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Most parents back vape ban: study

Most parents of students agree the new government should maintain the current ban on the import and sale of e-cigarettes, citing the potential health risk, according to the Research Centre for Social and Business Development (SAB). Suriyan Boontae, deputy director of the SAB, said 91% of the 5,582 respondents nationwide supported a continuation of the ban, saying it would limit young people's exposure to smoking. The survey was conducted among 4,087 parents of students from upper primary to high schools. The other respondents were teachers and school administrators.

Will Thailand Soon Overturn One of the World’s Harshest Vape Bans?

Thailand’s general elections on May 14 might just bring about the end of the country’s draconian vape policies. Merely possessing a nicotine vape can currently get your item confiscated, land you with a big fine or even send you to prison for up to five years. Severe penalties and corrupt enforcement have seen Thailand branded the world’s worst country to be a person who vapes. But Thai tobacco harm reduction activists are hopeful that things will soon change.

Vape issue has no easy fix

The recent news of police extorting tourists for possessing e-cigarettes raises the question of whether it's time or not to legalise these electronic devices. But it's an issue that goes beyond limiting the income stream of crooked cops.

While cigarettes, with their detrimental impacts on health, are legal, e-cigarettes have been banned since 2017. Despite the ban, about 80,000 e-cigarette users in the kingdom are violating the law. More than half of this number is in the 15–24 age group.

'Teen vaping crisis' drives public unease

A domestic tobacco control network has voiced concern about young children smoking e-cigarettes.

A member of the national tobacco product control board said there has been a spike in the number of teenagers who vape.

According to a survey on Thai people's health conducted in 2019 and 2020, 5.3% of children aged 10 to 19 years have tried vaping, and 2.9% do so regularly. Around 30% of people in this age bracket who smoke e-cigarettes are women, the study showed.

Vaping ban fails to do its job

Despite Thailand's ban on e-cigarettes, they are easily available online. Worse, consumers are subject to heavy lobbying from the vaping industry, which spreads disinformation in its bid to end the ban. The government must put a stop to this dirty business. The ban on e-cigarettes has been in effect since 2014. The Public Health Ministry says the vapour from e-cigarettes contains nicotine, which is highly addictive and harmful to health. The ban also applies to refills and other vaping equipment with punishment to both vendors and vapers if the law is enforced.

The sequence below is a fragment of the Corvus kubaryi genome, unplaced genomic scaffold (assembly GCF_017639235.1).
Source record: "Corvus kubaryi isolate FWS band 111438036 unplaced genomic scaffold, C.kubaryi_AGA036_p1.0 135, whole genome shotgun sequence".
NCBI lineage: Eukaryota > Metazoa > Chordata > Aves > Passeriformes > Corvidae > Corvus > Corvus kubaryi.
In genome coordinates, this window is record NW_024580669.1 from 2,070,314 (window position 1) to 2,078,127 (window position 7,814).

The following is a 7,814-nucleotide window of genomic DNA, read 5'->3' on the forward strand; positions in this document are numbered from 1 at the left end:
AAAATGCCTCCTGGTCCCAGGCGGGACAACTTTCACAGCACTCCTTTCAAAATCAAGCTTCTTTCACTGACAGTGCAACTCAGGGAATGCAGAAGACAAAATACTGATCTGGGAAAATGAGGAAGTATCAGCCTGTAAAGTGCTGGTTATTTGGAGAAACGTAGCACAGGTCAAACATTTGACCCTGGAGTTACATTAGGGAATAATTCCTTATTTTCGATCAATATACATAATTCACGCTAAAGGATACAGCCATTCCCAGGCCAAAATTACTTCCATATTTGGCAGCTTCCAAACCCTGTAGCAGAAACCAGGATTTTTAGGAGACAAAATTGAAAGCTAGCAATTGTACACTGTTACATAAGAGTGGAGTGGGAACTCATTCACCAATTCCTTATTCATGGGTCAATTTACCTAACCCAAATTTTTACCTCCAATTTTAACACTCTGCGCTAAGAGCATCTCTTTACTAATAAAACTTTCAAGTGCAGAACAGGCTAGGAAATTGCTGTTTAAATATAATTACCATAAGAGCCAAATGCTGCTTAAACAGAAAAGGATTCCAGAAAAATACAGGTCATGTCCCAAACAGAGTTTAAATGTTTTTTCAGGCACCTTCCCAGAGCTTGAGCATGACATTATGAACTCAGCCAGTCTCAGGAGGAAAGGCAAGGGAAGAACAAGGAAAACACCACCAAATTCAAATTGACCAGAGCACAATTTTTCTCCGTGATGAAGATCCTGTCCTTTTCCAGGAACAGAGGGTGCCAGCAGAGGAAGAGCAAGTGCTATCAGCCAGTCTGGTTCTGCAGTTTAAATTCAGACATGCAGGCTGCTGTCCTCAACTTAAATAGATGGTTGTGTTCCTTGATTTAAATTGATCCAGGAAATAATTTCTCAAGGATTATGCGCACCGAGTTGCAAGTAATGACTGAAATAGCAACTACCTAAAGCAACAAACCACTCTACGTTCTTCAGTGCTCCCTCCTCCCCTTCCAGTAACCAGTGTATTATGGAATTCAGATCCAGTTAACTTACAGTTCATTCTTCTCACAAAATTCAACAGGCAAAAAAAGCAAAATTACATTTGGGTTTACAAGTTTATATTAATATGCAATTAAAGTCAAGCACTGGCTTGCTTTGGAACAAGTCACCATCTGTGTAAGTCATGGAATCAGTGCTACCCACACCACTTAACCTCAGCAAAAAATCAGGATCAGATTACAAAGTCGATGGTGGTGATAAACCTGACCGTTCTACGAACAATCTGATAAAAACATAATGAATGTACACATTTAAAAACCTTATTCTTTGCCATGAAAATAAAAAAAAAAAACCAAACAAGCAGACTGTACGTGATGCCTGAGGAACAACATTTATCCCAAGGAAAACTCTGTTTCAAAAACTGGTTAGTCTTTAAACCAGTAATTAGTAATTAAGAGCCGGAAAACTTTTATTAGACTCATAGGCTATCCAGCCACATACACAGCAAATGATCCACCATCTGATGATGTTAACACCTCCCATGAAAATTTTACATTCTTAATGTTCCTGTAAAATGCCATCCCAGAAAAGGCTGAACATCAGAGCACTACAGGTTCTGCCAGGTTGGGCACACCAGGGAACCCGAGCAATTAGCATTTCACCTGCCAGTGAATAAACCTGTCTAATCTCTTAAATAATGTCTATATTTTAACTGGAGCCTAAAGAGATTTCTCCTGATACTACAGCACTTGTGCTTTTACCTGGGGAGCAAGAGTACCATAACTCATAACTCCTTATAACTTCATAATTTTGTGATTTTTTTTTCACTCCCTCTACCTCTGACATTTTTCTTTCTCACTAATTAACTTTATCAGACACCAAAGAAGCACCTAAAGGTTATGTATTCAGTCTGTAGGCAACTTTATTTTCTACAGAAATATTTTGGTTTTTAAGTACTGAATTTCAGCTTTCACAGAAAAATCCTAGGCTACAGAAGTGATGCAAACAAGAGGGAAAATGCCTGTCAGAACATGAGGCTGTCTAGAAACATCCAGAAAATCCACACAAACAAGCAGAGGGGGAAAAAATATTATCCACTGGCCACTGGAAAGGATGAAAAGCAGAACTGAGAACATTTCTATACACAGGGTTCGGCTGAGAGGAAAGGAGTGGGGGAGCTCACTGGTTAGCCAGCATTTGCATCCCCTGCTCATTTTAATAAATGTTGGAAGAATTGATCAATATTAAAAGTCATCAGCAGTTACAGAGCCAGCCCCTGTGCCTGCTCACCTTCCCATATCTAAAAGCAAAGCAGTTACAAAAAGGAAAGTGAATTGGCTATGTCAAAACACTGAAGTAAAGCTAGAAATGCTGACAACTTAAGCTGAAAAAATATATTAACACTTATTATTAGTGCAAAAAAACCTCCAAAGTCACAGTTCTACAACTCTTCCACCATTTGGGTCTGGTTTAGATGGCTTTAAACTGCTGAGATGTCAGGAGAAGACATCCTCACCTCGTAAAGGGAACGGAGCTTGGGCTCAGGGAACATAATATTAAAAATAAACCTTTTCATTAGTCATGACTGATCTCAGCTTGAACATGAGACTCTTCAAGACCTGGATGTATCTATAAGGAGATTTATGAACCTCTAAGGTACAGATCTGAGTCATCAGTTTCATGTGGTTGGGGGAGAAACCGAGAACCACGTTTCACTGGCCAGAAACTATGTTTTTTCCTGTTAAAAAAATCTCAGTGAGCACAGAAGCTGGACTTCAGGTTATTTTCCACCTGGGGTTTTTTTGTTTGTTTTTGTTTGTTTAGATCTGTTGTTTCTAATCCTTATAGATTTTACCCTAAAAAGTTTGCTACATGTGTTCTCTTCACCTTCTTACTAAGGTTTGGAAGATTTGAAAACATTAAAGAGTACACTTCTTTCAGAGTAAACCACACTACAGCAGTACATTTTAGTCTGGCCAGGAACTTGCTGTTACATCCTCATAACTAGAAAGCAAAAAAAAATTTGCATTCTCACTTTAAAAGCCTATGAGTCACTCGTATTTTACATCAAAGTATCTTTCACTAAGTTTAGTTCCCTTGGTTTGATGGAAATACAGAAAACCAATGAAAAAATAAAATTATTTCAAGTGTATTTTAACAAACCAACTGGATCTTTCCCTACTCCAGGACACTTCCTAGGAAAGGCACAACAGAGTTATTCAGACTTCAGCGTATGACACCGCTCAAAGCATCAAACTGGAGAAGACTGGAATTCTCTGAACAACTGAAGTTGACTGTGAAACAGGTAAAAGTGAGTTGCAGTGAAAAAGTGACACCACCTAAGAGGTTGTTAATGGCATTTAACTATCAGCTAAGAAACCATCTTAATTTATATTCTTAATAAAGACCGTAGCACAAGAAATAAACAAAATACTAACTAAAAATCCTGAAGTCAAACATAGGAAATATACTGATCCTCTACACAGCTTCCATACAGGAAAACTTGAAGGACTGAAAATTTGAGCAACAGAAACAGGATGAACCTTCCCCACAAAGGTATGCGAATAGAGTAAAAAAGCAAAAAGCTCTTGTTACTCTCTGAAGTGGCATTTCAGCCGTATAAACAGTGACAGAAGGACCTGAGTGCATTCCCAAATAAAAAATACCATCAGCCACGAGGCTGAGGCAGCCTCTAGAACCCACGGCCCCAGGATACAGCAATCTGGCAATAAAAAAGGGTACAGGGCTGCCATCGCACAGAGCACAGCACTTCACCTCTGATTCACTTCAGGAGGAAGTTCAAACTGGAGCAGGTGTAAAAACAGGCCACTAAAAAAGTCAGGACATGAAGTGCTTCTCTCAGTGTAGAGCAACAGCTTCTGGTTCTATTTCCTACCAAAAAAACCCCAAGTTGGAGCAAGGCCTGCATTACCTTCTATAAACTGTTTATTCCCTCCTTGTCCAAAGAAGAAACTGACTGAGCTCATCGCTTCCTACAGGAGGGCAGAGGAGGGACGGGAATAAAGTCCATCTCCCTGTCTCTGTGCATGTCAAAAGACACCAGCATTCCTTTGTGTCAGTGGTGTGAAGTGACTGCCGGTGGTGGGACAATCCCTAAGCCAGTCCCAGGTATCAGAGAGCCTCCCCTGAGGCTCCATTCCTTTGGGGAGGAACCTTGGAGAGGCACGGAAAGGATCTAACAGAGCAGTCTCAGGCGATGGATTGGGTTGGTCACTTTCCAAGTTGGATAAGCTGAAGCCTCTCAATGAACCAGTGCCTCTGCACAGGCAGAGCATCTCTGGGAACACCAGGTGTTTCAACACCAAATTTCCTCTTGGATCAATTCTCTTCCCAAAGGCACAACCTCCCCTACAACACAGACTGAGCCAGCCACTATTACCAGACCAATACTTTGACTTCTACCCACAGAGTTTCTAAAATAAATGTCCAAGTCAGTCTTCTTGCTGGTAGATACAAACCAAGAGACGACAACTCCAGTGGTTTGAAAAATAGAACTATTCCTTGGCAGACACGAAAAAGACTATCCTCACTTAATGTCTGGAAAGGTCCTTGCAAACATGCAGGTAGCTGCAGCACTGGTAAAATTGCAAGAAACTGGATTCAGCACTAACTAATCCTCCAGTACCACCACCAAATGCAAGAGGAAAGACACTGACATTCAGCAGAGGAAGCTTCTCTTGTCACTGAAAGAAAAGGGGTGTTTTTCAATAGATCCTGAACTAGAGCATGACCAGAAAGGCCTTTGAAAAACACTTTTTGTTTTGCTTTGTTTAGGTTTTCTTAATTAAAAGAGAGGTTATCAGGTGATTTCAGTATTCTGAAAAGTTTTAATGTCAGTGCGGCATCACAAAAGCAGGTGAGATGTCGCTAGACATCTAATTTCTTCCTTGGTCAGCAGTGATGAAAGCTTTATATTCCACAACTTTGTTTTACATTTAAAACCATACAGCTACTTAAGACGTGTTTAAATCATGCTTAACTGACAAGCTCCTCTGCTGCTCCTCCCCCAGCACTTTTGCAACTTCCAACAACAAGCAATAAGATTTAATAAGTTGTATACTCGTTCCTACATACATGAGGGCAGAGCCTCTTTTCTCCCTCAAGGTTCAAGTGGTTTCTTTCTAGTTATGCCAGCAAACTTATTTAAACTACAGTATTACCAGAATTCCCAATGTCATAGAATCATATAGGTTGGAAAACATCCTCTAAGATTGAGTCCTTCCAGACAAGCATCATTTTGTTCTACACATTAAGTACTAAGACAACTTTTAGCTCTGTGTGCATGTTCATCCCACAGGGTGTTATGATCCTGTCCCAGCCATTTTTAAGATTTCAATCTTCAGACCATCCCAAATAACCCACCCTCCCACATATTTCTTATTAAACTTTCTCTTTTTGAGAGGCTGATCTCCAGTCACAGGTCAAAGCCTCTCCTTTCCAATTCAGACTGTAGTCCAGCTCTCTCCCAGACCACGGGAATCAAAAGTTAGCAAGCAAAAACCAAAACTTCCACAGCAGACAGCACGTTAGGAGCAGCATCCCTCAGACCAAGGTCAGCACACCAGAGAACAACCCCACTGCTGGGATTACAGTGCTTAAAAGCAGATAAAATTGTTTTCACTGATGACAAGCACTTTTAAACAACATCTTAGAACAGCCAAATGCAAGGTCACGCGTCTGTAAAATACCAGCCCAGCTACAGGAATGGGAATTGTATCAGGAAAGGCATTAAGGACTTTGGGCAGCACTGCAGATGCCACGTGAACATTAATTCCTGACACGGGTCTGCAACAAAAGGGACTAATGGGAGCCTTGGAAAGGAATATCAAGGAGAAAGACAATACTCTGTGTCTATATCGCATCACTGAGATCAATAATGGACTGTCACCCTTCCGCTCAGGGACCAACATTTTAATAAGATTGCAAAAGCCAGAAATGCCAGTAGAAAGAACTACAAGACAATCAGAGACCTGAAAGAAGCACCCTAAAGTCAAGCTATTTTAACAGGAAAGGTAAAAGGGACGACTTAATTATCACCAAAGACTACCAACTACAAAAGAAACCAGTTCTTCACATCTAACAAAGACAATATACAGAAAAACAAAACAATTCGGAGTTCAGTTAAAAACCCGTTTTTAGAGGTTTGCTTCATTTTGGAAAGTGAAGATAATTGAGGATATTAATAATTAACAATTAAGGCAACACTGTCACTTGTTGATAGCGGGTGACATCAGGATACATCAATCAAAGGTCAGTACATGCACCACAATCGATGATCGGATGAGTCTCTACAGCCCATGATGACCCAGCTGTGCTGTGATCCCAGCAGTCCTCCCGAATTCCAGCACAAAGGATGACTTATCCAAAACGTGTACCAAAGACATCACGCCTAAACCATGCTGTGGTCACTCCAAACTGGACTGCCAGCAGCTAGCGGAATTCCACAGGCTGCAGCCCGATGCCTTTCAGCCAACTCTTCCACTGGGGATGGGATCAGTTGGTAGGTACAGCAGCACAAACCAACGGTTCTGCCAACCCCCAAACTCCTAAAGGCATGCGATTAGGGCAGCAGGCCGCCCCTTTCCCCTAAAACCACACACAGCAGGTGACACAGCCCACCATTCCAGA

Pro vaping group calls on govt to legalise e-cigarettes

The director of a pro-e-cigarette group in Thailand believes legalizing the activity would not only lead to more control over vaping amongst the kingdom’s youth but make it safer than the dreaded cancer stick.

A survey conducted by the National Statistical Office of Thailand last year found more than half of the kingdom’s 80,000 e-cigarette smokers were people aged between 15 to 24. With that survey in mind, Public Health Minister Anutin Charnvirakul earlier this month stressed the need to continue banning e-cigarette imports to protect the nation’s teenagers from vaping health risks.

Ban on e-cigarettes to remain

The government has affirmed its stance against vaping, saying e-cigarettes are affecting the health of vapers of whom more than half are considered youths. Public Health Minister Anutin Charnvirakul stressed the need to continue banning e-cigarette imports to protect youths from vaping health risks when he spoke at a national conference on cigarettes and public health held in Bangkok on Monday. A survey conducted by the National Statistical Office of Thailand last year found more than half of the about 80,000 e-cigarette smokers in Thailand were people aged 15 to 24.


Thailand bans sales of cannabis e-cigarettes

The National Tobacco Products Control Committee has resolved to ban sales of electronic cigarette products containing cannabis extracts, along with traditional cigarettes and cigars containing cannabis.

The meeting was chaired by Public Health Minister Anutin Charnvirakul. Following the decision, a new guideline will be introduced in the form of ministerial regulations, while rules for e-cigarettes fall under the responsibility of the police and the Ministry of Digital Economy and Society.

Ministry tells governors to control cannabis usage in their provinces

Marijuana and hemp were removed from the list of banned narcotics on June 9.

Meanwhile, the order signed by Interior Ministry’s permanent-secretary Suttipong Juljarern on June 30 lists the following guidelines for governors to follow:

• Marijuana and hemp cannot be used for recreation

• Sale or consumption of cannabis/hemp spiked food or beverages is not allowed in government complexes. • Government officials cannot consume marijuana or hemp illegally or in a manner that can affect the image of state officials.


What Thailand’s Legalization of Marijuana Means for Southeast Asia's War on Drugs

Southeast Asia, a region of 11 countries and some 680 million people, has long been infamous for having the strictest anti-drug laws in the world. But in a sign that regional leaders are mulling a new approach, Thailand became the first country in Asia last week to decriminalize marijuana for medical and other purposes. Smoking weed for fun is still illegal, Thai’s health minister clarified to CNN, but he expects legal cannabis production to boost the economy. Over 3,000 inmates incarcerated in Thai prisons for marijuana-related offenses were also freed.